I said at Calais, and have not forgot it; I like to speak and lucubrate my fill;

I like the government (but that is not it); I like the freedom of the press and quill ;

I like the Habeas Corpus (when we've got it);
I like a parliamentary debate,
Particularly when 'țis not too late ;

XLVIII.
I like the taxes, when they're not too many;

I like a sea-coal fire, when not too dear;
I like a beef-steak, too, as well as any;

Have no objection to a pot of beer;
I like the weather, when it is not rainy,

That is, I like two months of every year.
And so God save the Regent, Church, and King!
Which means that I like all and every thing.

XLIX.
Our standing army, and disbanded seamen,

Poor's rate, Reform, my own, the nation's debt, Our little riots just to show we are free men,

Our trilling bankruptcies in the Gazette,
Our cloudy climate, and our chilly women,

All these I can forgive, and those forget,
And greatly venerate our recent glories,
And wish they were pot owing to the Tories.

L.
But to my tale of Laura,—for. I find

Digression is a sin, that by degrees
Becomes exceeding tedious to my mind,

And, therefore, may the reader too displease The gentle reader, who may wax unkind,

And, caring liule for the author's ease,
Insist on knowing what he means : a hard
And hapless situation for a bard.

LI.
O that I had the art of easy writing

What should be easy reading! could I scale
Parnassus, where the Muses sit inditing

Those pretty poems never known to fail, How quickly would I print (the world delighting )

A Grecian, Syrian, or Assyrian tale;
And sell you, mix'd with Western sentimentalism,
Some samples of the finest Orientalism.,

LII.
But I am but a nameless sort of person,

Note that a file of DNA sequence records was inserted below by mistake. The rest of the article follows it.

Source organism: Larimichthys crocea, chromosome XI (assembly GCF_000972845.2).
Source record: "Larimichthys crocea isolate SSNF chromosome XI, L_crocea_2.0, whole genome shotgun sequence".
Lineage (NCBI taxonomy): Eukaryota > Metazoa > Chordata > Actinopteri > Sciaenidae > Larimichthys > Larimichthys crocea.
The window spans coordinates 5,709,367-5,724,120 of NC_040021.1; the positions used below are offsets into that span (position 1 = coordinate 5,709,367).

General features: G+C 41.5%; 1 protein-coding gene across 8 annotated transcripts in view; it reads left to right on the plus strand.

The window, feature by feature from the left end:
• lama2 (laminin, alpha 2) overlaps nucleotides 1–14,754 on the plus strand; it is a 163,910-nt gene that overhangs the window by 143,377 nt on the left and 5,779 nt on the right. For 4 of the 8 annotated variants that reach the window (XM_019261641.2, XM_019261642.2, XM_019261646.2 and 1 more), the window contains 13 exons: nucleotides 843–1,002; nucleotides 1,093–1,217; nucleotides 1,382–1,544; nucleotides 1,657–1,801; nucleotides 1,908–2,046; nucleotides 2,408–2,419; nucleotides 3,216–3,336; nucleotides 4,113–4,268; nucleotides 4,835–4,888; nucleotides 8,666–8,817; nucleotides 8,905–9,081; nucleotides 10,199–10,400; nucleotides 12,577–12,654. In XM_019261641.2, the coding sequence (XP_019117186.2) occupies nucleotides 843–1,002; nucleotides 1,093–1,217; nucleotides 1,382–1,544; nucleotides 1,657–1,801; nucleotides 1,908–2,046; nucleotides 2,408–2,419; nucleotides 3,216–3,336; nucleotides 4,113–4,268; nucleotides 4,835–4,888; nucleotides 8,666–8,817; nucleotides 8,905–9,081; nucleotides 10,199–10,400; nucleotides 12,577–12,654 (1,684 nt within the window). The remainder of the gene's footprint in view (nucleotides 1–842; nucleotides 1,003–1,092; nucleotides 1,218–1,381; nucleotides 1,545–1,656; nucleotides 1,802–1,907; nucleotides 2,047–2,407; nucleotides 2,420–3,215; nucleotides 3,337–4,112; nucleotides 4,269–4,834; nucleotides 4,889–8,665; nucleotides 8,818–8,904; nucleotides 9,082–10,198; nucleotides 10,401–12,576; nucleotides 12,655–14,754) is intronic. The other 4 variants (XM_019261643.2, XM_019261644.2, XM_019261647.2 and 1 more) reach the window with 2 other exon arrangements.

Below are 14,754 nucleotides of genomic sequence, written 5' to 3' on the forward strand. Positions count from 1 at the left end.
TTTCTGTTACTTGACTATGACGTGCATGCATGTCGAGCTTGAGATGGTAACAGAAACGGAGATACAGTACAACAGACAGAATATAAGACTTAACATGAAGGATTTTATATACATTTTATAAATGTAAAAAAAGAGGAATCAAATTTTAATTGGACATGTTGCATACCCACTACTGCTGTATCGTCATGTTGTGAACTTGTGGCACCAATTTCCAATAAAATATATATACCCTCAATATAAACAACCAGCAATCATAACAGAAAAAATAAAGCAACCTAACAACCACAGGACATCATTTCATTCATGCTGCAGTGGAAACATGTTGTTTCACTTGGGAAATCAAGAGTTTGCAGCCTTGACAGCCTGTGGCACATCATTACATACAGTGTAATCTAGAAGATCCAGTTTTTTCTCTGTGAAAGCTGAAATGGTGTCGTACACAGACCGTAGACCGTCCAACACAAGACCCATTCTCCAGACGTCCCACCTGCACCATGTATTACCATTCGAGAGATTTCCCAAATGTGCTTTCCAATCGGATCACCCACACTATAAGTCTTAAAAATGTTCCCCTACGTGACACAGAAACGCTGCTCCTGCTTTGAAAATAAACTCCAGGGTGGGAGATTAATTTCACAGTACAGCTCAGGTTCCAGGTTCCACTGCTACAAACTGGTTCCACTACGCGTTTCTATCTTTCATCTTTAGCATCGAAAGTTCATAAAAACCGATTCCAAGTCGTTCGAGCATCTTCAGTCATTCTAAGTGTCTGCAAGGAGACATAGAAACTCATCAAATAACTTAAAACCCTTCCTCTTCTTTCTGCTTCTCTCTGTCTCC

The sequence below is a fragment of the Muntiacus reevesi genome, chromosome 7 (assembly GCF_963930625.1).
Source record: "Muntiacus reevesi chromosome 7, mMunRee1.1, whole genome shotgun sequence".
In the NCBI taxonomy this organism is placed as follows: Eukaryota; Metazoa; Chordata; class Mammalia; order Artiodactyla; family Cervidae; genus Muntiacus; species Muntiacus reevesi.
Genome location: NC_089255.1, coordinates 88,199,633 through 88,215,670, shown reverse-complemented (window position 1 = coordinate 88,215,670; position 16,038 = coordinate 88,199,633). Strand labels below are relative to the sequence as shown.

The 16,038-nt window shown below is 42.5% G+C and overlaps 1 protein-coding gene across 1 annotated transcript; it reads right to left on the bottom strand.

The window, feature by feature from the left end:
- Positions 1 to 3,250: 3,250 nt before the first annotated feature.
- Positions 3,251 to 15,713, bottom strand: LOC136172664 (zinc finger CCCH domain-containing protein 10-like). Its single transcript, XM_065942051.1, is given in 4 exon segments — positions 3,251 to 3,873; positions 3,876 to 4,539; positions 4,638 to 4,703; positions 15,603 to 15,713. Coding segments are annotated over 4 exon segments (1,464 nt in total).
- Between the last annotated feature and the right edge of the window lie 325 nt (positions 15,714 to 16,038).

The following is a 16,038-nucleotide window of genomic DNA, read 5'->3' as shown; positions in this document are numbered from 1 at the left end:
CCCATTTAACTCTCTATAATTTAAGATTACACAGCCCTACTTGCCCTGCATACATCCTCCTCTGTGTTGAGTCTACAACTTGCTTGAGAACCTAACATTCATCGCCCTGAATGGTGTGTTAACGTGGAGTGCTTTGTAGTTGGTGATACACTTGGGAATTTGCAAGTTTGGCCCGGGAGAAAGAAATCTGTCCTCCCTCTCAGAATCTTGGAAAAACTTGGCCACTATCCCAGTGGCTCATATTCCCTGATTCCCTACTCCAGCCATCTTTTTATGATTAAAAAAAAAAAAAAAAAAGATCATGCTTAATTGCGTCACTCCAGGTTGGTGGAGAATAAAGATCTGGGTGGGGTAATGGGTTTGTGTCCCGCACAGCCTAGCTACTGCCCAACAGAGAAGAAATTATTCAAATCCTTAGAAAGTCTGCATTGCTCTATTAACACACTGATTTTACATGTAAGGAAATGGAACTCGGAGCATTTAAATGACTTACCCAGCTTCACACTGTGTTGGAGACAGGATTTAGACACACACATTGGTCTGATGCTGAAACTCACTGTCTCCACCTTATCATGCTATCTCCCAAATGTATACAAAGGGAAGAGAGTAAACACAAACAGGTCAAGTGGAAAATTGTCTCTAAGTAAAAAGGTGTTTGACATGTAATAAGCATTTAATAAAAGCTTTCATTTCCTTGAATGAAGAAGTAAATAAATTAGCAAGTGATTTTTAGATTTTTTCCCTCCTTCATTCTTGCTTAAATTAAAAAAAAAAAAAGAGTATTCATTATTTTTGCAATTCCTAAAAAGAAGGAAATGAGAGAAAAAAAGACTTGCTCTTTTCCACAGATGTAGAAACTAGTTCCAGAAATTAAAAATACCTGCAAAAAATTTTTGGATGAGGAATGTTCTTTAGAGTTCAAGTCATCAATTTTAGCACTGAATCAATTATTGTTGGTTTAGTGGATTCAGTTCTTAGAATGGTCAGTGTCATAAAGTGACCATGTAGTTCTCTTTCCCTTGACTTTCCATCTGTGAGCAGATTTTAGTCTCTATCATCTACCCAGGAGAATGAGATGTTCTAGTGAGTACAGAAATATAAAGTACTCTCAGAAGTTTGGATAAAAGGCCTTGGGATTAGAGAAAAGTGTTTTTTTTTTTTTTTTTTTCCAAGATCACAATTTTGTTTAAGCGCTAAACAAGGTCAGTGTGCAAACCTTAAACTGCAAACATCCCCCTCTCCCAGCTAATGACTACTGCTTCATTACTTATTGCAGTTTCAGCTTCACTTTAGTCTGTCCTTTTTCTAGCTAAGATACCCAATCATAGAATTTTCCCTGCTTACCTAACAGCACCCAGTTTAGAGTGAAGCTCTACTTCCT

(A broken Dandy lately on my travels) And take for rhyme, to hook my rambling verse on,

The first that Walker's Lexicon unravels,

And when I can't find that, I put a worse on,

Not caring as I ought for critics' cavils ;
I've half a mind to lunable down to prose,
But verse is more io fashion-so here gocs.

LIII.
The count and Laura made their new arrangement,

Which lasted, as arrangements sometimes do,
For half a dozen years without estrangement;

They had their little differences too,
Those jealous whiffs, which never any change meant :

In such affairs there probably are few
Who have not had this pouting sort of squabble,
From sinners of high station to the rabble.

- LIV.
But on the whole, they were a happy pair,

As bappy as unlawful love could make them; The gentleman was fond, the lady fair,

Theirchains so slight, 'twas not worth while to break them: The world bebeld them with indulgent air;

The pious only wish'd « the devil take them! »
He took them not; he very often waits,
And leaves old sinners to be young ones' baits.

· LV..
But they were young : Oh! what without our youth

Would love be! What would youth be without love! Youth lends it joy, and sweetness, vigour, truth,

Heart, soul, and all that seems as from above; But languishing with years it grows uncouth

One of few things experience don't improve, . Which is, perhaps, the reason why old sellors . Are always so preposterously jealous.